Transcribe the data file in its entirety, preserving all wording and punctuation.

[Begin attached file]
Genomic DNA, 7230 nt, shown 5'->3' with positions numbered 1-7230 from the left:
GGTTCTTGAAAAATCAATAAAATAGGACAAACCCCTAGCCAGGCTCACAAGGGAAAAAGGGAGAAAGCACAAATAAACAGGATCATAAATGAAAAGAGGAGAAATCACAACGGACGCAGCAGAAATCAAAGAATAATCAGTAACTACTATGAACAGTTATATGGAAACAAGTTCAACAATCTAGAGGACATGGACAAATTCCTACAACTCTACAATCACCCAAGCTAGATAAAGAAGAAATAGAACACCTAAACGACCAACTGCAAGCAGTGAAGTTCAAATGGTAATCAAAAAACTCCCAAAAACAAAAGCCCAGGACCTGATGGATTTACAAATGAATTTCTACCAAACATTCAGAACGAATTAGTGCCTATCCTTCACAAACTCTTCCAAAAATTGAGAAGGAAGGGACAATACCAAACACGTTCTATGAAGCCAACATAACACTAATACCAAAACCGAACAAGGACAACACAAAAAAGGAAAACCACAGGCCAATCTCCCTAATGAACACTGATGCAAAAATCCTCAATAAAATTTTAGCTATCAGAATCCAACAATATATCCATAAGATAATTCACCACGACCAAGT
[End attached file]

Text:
Genomic DNA, 7230 nt, shown 5'->3' with positions numbered 1-7230 from the left:
GGTTCTTGAAAAATCAATAAAATAGGACAAACCCCTAGCCAGGCTCACAAGGGAAAAAGGGAGAAAGCACAAATAAACAGGATCATAAATGAAAAGAGGAGAAATCACAACGGACGCAGCAGAAATCAAAGAATAATCAGTAACTACTATGAACAGTTATATGGAAACAAGTTCAACAATCTAGAGGACATGGACAAATTCCTACAACTCTACAATCACCCAAGCTAGATAAAGAAGAAATAGAACACCTAAACGACCAACTGCAAGCAGTGAAGTTCAAATGGTAATCAAAAAACTCCCAAAAACAAAAGCCCAGGACCTGATGGATTTACAAATGAATTTCTACCAAACATTCAGAACGAATTAGTGCCTATCCTTCACAAACTCTTCCAAAAATTGAGAAGGAAGGGACAATACCAAACACGTTCTATGAAGCCAACATAACACTAATACCAAAACCGAACAAGGACAACACAAAAAAGGAAAACCACAGGCCAATCTCCCTAATGAACACTGATGCAAAAATCCTCAATAAAATTTTAGCTATCAGAATCCAACAATATATCCATAAGATAATTCACCACGACCAAGT